Stalled by rain, the U.S. Open is almost back on schedule.
And when another marathon day finally ended Saturday with Shane Lowry of Ireland atop the leaderboard at Oakmont, it was more chaotic than ever.
None of the six players who remained under par has ever won a major championship.
Lee Westwood and Sergio Garcia, who between them have played in 142 majors without winning, were only three shots behind.
Andrew Landry, in his first U.S. Open, didn’t look the least bit rattled and was two shots back.
And then there was Dustin Johnson, no stranger to suffering in the majors.
He had the 36-hole lead, started the third round late Saturday afternoon by stuffing his approach to 5 feet for birdie, and then hit his next tee shot so far left that it went over a counter of lemonade glasses and into a concession stand, the ball settling next to a blue tub filled with bags of ice.
He nearly made birdie.
Bogeys followed and he also was three shots behind.
Jason Day worked himself back into the mix.
Jordan Spieth did not.
Through it all, Lowry looked poised as ever.
With a chance to give Irish golf its 10th major in 10 years, he ended the day at 5-under par through 14 holes when darkness suspended the final round.
He was thrilled to stop and catch his breath. And he can’t wait to get back out at 7 a.m. Sunday.
“We all know that this course can jump up and bite you in a split second,” Lowry said. “So yeah, I’m two ahead with 22 holes left. Let’s not get ahead of ourselves. These are the best golfers in the world behind me. I have to go out there and do what I’ve been doing all week. I’m really looking forward to tomorrow. This is exactly where you want to be. I’ve been beating myself up over the last six months trying to get in this position.
“I’m here now. I might as well enjoy it while I’m here.”
It wasn’t so enjoyable earlier in the day when he was lining up a 30-foot birdie putt and nudged the ball with his putter.
It moved ever so slightly, enough for Lowry to see, and he turned in disgust to call over an official, then held the putter behind his neck as if he wanted to snap it.
He took the one-shot penalty and then saved his mood with an 8-foot bogey putt.
“To hole that second putt was massive for me and massive for my whole day,” Lowry said.
After two of the longest days brought on by three rain delays in the opening round, Sunday becomes a sprint.
Landry, the 28-year-old qualifier who has never been on a stage remotely this big, didn’t flinch when he had the 18-hole lead or when he played alongside Johnson, who can intimidate with athleticism and power off the tee.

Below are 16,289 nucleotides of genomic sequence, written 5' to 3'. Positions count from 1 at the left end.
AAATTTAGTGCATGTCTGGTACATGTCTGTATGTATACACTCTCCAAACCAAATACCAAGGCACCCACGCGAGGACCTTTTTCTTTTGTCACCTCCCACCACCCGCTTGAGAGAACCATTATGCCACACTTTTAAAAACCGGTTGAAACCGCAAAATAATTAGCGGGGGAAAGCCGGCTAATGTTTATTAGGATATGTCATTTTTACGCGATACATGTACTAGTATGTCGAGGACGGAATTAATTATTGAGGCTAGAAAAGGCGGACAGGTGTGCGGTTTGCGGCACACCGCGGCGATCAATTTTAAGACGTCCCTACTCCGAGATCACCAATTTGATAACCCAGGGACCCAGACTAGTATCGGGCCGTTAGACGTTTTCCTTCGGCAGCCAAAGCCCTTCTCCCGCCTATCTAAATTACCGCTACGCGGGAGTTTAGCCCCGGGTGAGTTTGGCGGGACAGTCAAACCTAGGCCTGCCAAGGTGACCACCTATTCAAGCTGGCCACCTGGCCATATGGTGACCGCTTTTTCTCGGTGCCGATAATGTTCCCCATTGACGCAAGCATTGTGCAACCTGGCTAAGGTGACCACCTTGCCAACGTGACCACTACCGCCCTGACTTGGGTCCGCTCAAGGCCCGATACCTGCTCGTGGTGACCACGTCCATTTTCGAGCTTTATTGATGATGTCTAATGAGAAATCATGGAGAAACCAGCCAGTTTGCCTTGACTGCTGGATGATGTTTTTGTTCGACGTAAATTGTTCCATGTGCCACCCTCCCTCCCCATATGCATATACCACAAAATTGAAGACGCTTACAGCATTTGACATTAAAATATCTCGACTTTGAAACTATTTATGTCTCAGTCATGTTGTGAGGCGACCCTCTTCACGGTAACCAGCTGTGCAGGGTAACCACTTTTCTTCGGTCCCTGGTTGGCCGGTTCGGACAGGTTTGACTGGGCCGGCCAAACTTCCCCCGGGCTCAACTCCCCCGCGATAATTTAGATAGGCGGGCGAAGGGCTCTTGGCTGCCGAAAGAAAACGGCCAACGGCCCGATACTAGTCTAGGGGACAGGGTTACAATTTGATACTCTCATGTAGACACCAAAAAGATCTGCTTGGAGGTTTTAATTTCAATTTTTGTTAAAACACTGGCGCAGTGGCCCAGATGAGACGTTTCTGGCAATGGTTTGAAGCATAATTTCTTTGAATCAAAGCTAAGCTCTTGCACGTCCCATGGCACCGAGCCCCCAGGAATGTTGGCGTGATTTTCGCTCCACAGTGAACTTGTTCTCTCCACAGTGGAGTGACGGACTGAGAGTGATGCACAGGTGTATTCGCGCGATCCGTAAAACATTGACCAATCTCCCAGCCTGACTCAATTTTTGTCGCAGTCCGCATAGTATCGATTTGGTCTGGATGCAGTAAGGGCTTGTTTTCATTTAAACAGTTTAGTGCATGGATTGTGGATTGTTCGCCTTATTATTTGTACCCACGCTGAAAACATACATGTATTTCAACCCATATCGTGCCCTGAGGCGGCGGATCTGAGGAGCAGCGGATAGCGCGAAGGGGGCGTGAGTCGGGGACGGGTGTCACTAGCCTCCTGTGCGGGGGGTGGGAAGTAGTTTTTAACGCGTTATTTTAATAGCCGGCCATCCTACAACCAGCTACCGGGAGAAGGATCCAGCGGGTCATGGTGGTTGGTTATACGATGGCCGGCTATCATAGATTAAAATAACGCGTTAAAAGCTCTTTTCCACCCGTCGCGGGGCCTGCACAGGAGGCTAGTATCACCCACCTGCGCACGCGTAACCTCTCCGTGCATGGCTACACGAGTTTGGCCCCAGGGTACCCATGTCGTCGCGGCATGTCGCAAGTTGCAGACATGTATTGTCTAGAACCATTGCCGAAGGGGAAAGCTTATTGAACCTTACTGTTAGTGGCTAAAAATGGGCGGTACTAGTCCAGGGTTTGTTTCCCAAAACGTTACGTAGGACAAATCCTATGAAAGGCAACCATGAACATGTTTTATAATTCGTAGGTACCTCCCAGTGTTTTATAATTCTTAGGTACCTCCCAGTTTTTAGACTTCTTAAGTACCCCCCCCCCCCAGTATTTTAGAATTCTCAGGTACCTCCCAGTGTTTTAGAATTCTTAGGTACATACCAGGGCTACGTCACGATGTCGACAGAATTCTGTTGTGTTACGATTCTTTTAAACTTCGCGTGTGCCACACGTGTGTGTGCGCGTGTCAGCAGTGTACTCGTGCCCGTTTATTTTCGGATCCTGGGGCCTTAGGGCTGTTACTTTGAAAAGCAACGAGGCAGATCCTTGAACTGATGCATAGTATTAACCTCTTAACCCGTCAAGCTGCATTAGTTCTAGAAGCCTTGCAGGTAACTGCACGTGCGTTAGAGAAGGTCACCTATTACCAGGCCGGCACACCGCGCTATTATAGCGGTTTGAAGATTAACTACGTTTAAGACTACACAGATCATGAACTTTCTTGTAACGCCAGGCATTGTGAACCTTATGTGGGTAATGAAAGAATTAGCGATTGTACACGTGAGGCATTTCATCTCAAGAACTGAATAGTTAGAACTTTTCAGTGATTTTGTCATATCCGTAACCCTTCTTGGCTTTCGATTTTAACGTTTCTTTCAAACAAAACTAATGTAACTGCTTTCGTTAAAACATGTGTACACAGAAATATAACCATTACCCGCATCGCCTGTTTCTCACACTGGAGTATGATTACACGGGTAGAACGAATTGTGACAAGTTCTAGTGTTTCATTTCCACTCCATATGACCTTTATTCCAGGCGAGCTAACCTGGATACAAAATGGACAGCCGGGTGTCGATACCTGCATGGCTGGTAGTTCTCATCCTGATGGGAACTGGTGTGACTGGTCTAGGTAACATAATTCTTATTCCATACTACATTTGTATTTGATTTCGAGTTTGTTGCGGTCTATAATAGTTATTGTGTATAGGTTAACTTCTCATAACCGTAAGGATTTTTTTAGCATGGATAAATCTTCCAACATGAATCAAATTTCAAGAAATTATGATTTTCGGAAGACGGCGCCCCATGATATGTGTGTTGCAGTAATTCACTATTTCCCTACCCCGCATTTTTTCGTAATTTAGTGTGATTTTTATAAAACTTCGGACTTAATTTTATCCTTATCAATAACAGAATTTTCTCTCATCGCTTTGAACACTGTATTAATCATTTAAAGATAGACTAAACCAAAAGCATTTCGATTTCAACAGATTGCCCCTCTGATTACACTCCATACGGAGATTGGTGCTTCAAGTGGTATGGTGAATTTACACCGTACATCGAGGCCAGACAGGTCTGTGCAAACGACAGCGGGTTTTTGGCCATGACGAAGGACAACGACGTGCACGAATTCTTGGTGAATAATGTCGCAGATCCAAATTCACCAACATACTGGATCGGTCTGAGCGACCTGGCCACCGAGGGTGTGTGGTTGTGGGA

“No nerves, very comfortable,” he said after finishing at 3 under through 13 holes.
The leader in the clubhouse when the day ended was Branden Grace, who last year at Chambers Bay was tied for the lead until he hit 3-wood onto the train track and out-of-bounds for a double bogey that cost him. Good news for the South African: A train can be heard from Oakmont, but not hit.
Grace pieced together a 66 to reach 1-under 209, four shots behind Lowry.
The most intriguing character is Johnson because of his long list of heartache in the majors, particularly last year at Chambers Bay in the U.S. Open when he was 12 feet away from winning and took three putts to finish one shot behind Spieth.
He had made only one bogey in 36 holes until it began to get away from him _ a double bogey on No. 3 when a chip came back to his feet, a bogey from the bunker on the par-3 sixth, a sloppy bogey on the tough 10th hole with a wedge that came up woefully short.
Johnson remained optimistic as ever.
“I’m giving myself opportunities,” he said. “Feel like I’m hitting my putts on my line with the correct speed. So, I mean, at some point, they will start to go in. Hopefully, that’s tomorrow. … I’ve been in the position before. I know what to expect. I know how to handle it. So hopefully, the ball falls my way tomorrow.”
Day opened with four birdies in five holes and shot 66, leaving him six shots behind Lowry. Spieth also started strong with three quick birdies, only to get derailed with a double bogey. He had to settle for a 70 and was nine shots behind Lowry.
It’s the first time since August 2014 that Spieth hasn’t been on the leaderboard going into the final round.
“Come out tomorrow and try to pull a Johnny Miller,” Spieth said.
Miller famously closed with a 63 at Oakmont to win the 1973 U.S. Open, which remains the greatest final round by a major champion. But the course was drenched that Sunday, and that won’t be the case now.
Even though Oakmont absorbed nearly 3 inches of rain on the opening day and remain soft enough for shots to spin ever so slightly, it was clear the hot sun began to bake it out and it likely will be fierce as usual for the final round.